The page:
New integrated care models, non-traditional partners, and affordable housing for seniors will be essential components of the 2019 senior care agenda
BOSTON–(BUSINESS WIRE)– With the federal government back to work after the longest shutdown in United States history, health care is expected to move back to the national agenda. The constitutionality of the Affordable Care Act and the efforts by the Democratic-majority House of Representatives to protect the federal health care law are just two of many drivers that will keep health care a top priority for the U.S. in 2019. At the same time, other parts of the health care ecosystem, including senior care, will also be in transition this year and beyond.
According to Louis J. Woolf, President and CEO of Harvard Medical School-affiliated Hebrew SeniorLife (HSL), a nonprofit organization committed to improving the lives of older adults, ‚ÄúThe combination of the Affordable Care Act, the push for value-based care, and the silver tsunami of aging baby boomers has set in motion incredible economic and social challenges, as well as opportunities in senior care. While the future of the law itself is under debate, the fact remains that seniors want and need innovations in the health care system to help them remain healthier, and as they age, stay more independent. Furthermore, when care is needed, seniors want it provided in a more coordinated and cost-effective manner.‚ÄĚ
With a growing, more consumer-savvy senior population in mind, Woolf shared his views on senior care trends in 2019.
- Payment reform and value-based care: Payment reform will continue to bring hospitals, post-acute care (PAC) organizations, and social services providers closer together to better control the type, scope, location, and cost of care that a patient receives. Hospitals will most likely partner with a short list of PACs, so PACs that differentiate themselves in terms of quality, collaboration, and cost, and are perceived as market leaders, will likely care for a growing share of patients. The momentum around payment reform is likely to continue while the ACA undergoes the appeal process; however, its transformative pace may slow while providers monitor the proceedings, despite the focus on cost-effective quality outcomes and the early benefits manifesting in improved transitions of care and reduced fragmentation.
- New integrated care models: Once siloed operations, the physician‚Äôs office, ambulatory care, acute care and post-acute care organizations, as well as community social services, will increasingly join forces to focus on a ‚Äúone care‚ÄĚ experience for the patient, leading to better outcomes. We expect to see improved quality of life for seniors and reduced hospital admissions as innovative integrated care models emerge, especially between acute and post-acute care organizations.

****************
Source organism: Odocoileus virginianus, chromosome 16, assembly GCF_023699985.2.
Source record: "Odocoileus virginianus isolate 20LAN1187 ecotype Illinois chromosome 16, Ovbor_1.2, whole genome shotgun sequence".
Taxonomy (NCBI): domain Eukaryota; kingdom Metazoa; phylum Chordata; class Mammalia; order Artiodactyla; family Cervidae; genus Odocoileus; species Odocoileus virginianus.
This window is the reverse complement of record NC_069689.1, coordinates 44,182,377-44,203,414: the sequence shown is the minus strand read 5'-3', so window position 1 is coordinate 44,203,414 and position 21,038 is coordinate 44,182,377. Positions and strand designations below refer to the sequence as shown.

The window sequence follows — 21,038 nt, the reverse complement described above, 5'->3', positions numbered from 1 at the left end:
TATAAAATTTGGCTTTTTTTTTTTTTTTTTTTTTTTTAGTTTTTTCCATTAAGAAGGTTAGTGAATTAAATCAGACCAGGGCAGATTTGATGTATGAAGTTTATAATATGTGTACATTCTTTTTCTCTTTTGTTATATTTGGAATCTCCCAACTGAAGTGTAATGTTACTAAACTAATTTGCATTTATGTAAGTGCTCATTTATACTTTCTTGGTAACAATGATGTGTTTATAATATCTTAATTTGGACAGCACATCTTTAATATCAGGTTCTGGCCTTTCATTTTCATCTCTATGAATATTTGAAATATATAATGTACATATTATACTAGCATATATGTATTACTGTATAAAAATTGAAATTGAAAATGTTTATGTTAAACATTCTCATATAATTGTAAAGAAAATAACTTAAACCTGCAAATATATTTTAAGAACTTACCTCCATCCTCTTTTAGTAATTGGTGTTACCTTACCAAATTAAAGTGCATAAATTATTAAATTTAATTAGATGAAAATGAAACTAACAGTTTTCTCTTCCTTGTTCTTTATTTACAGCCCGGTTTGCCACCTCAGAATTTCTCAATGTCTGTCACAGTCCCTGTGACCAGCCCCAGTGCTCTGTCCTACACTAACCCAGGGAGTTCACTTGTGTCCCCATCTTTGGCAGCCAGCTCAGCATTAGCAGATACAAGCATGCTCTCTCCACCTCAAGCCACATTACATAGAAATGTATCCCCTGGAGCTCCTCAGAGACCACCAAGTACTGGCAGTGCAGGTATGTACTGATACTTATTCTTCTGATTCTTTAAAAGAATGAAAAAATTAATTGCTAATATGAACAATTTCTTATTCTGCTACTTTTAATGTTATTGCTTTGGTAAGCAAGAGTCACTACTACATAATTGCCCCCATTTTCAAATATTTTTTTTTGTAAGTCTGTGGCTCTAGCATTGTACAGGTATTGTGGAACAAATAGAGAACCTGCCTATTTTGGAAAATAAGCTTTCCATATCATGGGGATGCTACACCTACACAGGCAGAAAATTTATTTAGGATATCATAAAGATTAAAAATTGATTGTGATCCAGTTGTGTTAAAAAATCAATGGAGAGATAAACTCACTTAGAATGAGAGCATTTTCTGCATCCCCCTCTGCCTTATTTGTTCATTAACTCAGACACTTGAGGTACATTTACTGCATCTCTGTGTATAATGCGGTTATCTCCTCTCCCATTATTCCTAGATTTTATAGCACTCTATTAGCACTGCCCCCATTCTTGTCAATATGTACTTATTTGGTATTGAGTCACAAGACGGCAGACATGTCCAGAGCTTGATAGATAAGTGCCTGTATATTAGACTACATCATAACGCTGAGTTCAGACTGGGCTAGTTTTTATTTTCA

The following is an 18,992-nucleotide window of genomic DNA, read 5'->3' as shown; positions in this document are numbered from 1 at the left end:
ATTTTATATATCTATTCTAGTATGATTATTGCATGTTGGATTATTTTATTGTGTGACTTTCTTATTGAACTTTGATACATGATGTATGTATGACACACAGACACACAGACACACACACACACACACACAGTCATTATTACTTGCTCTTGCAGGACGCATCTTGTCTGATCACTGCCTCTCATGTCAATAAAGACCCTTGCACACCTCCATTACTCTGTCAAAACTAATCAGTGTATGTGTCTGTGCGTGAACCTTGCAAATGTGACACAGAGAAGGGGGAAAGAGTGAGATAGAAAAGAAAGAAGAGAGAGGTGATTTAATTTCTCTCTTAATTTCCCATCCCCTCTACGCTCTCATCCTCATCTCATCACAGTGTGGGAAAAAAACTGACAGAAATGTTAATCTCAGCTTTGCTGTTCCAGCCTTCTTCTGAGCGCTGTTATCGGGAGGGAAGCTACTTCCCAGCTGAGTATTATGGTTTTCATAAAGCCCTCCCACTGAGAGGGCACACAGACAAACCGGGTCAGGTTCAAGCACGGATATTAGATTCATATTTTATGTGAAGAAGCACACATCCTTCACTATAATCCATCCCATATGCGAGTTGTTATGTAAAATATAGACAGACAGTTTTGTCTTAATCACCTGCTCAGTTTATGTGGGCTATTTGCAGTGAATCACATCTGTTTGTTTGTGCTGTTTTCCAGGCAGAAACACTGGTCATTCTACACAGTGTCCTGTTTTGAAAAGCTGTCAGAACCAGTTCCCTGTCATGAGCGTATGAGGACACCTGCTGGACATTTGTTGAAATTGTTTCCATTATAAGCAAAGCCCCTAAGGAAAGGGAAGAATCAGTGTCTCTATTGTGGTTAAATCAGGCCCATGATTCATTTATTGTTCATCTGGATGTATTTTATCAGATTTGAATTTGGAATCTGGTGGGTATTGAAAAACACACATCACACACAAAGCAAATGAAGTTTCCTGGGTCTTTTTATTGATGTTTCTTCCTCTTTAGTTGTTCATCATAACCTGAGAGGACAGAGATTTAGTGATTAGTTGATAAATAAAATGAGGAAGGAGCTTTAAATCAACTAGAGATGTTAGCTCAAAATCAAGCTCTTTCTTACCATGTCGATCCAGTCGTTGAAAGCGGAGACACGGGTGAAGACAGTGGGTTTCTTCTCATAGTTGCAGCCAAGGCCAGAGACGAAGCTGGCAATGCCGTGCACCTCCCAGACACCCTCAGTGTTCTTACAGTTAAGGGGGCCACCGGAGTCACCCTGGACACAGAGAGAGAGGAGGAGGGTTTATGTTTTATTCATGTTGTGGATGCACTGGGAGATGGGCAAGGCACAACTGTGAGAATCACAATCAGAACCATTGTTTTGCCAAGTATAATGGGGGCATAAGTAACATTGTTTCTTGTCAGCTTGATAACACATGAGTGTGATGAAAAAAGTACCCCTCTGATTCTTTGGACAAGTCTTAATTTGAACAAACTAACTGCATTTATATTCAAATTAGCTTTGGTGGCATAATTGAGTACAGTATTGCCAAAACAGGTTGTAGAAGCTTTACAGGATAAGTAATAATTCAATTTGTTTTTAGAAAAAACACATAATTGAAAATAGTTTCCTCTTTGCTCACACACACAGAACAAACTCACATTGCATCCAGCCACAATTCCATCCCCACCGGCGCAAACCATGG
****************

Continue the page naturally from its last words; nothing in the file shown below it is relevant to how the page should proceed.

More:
- Non-traditional teammates: In 2019 we will see an increase in high quality and cost effective home- and community-based services that cater to seniors‚Äô needs via preventative care and assistance with daily tasks. Collaborations will increasingly include non-traditional partners, such as private duty services, transportation providers, maintenance workers, post-acute care services, and others. This movement is giving rise to a growing group of geriatric care specialists and new organizations such as the National Aging in Place Council.
- Explosive rise in Alzheimer‚Äôs disease and depression: Diagnoses of Alzheimer‚Äôs disease will continue to increase dramatically in 2019. Alzheimer‚Äôs is the only cause of death (of the top 10 in the U.S.) with no identified way to be prevented, cured, or significantly slowed, and it costs the nation more than $236B annually. Many seniors struggle with dementia, depression, or both. As a result, HSL and others will increase focus on the proper diagnosis, management, and education around these conditions among patients, as well as support for their family members and caregivers.
- Increased need for affordable supportive housing solutions: The health care and housing markets are unprepared to meet seniors‚Äô needs for affordability, accessibility, and supportive services. The burden of high housing costs forces millions of low-income seniors to sacrifice spending on basic necessities, damaging their health and well-being. The shortage of support services makes many housing options ineffective even if they are accessible. Additionally, disconnects between housing programs and the health care system put many aging seniors at risk of poor quality of life and premature institutionalization. In 2019, we will see new research and demonstration projects promoting the health outcomes and cost savings of affordable housing with supportive services models pioneered by HSL, the LeadingAge network, and others.
‚ÄúThe coming year will continue to define health care in America, particularly for seniors who face dementia and other illnesses as they age. It is a social and economic imperative for health care organizations to think differently about how they address the needs of seniors today and take steps to prepare for their future,‚ÄĚ concluded Woolf.
About Hebrew SeniorLife
Hebrew SeniorLife, an affiliate of Harvard Medical School, is a national senior services leader uniquely dedicated to rethinking, researching and redefining the possibilities of aging. Based in Boston, the non-profit, non-sectarian organization has provided communities and health care for seniors, research into aging, and education for geriatric care providers since 1903. For more information about Hebrew SeniorLife, visit https://www.hebrewseniorlife.org, follow us on Twitter @H_SeniorLife, like us on¬†Facebook or read our blog.
Source: Hebrew SeniorLife